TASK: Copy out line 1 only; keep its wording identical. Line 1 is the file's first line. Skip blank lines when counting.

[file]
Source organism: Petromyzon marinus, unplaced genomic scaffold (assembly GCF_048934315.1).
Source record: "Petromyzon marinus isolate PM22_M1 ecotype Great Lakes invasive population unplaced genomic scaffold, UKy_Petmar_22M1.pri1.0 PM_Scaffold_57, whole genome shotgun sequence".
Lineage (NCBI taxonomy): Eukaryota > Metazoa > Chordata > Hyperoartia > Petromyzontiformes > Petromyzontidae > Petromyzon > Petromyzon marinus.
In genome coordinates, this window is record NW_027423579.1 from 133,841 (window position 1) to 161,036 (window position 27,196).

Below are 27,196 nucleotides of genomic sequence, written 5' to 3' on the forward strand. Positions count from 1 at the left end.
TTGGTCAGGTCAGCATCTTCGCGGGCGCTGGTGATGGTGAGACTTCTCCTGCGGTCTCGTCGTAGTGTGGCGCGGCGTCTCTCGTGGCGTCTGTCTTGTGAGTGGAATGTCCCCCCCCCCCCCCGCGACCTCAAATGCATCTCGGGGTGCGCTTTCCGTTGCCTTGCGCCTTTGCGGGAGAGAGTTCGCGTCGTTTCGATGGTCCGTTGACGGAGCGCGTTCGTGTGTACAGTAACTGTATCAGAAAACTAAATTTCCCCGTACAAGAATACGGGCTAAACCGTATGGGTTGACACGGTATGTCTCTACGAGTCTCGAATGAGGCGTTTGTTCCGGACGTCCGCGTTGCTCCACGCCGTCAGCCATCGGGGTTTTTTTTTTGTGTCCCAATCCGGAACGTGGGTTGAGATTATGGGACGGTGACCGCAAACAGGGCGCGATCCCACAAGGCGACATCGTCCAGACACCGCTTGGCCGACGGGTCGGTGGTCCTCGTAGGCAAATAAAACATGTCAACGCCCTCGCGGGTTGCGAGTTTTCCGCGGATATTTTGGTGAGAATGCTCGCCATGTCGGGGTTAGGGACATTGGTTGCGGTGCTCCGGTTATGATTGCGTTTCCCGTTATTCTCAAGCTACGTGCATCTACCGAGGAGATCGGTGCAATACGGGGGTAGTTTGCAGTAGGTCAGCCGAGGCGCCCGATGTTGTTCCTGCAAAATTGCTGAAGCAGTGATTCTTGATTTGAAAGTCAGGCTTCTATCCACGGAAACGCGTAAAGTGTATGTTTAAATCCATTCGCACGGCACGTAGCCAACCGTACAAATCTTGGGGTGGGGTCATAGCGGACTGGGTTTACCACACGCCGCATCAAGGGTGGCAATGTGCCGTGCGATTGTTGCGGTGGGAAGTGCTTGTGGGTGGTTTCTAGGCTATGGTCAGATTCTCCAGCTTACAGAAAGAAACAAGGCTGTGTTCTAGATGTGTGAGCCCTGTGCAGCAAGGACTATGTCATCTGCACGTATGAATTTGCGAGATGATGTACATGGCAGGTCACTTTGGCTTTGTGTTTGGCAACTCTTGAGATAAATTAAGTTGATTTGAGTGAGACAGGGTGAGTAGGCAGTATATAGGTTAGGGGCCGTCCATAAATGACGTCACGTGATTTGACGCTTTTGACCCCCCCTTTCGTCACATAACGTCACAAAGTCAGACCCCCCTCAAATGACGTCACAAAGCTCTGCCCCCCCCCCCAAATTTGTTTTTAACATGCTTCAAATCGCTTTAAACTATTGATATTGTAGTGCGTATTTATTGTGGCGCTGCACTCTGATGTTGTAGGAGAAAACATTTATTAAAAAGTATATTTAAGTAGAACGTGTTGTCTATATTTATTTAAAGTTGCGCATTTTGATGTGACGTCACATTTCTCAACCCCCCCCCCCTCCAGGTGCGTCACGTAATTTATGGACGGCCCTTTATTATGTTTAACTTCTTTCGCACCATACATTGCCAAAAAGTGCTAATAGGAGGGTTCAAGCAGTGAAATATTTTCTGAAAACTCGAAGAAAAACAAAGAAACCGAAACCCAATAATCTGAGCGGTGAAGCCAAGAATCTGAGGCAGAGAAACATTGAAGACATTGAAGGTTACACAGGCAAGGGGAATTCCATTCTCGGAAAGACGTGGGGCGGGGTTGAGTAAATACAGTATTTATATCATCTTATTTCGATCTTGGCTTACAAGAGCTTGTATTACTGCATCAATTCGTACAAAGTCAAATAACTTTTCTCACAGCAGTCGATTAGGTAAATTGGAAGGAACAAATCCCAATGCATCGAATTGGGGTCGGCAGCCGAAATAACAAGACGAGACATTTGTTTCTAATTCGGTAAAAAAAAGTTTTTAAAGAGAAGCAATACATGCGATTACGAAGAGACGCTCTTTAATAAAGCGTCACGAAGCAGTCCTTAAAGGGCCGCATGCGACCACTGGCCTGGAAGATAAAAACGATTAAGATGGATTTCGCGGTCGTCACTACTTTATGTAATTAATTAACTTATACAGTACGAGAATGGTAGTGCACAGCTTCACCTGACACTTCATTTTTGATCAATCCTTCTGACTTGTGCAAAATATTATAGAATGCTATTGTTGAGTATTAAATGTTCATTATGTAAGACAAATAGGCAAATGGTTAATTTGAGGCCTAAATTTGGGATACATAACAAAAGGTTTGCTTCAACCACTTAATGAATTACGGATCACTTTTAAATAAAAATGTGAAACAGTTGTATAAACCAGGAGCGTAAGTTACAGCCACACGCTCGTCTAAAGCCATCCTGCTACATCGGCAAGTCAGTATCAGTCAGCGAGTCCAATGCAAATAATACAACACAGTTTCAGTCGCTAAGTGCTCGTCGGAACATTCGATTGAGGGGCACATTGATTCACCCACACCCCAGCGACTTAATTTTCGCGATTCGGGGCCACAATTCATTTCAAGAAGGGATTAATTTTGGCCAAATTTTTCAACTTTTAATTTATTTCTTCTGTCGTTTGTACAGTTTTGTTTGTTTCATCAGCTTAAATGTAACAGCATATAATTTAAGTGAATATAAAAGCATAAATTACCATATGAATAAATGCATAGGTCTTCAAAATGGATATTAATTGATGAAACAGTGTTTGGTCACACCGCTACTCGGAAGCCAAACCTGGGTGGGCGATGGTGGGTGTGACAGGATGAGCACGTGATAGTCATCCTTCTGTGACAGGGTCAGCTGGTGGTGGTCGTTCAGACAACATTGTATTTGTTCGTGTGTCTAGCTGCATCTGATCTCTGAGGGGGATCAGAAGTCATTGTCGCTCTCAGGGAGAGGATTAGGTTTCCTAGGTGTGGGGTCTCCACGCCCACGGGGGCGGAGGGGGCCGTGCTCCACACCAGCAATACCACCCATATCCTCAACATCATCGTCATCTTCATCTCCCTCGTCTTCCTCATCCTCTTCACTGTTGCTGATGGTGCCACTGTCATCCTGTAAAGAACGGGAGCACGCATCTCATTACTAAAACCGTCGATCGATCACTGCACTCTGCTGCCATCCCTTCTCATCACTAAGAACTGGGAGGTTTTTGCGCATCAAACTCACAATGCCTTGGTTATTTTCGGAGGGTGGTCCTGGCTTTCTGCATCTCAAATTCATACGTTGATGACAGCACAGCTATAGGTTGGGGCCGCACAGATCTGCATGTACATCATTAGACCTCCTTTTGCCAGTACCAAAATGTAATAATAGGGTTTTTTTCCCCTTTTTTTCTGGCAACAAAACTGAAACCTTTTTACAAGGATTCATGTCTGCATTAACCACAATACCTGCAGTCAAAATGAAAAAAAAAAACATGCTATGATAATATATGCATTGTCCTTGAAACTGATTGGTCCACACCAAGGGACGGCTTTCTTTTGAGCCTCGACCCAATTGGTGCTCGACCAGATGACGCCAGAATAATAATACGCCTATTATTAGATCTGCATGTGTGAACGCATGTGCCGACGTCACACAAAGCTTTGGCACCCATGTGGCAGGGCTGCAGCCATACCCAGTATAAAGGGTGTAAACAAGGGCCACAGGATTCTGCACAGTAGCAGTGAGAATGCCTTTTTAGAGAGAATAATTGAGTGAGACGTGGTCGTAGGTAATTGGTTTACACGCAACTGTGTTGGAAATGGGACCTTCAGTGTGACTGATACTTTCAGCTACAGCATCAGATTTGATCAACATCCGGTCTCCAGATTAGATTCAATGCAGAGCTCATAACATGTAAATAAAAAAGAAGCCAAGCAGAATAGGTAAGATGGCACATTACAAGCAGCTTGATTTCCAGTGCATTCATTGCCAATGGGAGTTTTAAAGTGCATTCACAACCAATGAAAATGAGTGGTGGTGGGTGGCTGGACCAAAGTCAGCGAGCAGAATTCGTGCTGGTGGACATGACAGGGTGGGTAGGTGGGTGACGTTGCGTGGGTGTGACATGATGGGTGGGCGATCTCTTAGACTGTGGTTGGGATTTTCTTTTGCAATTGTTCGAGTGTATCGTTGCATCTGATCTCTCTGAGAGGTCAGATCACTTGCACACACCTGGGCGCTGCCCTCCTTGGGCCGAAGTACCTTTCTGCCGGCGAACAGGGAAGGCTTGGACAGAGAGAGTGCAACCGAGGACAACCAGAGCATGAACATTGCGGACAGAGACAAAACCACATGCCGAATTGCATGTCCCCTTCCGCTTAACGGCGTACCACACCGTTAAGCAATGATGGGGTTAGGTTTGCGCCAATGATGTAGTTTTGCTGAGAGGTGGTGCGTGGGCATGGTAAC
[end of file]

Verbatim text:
Source organism: Petromyzon marinus, unplaced genomic scaffold (assembly GCF_048934315.1).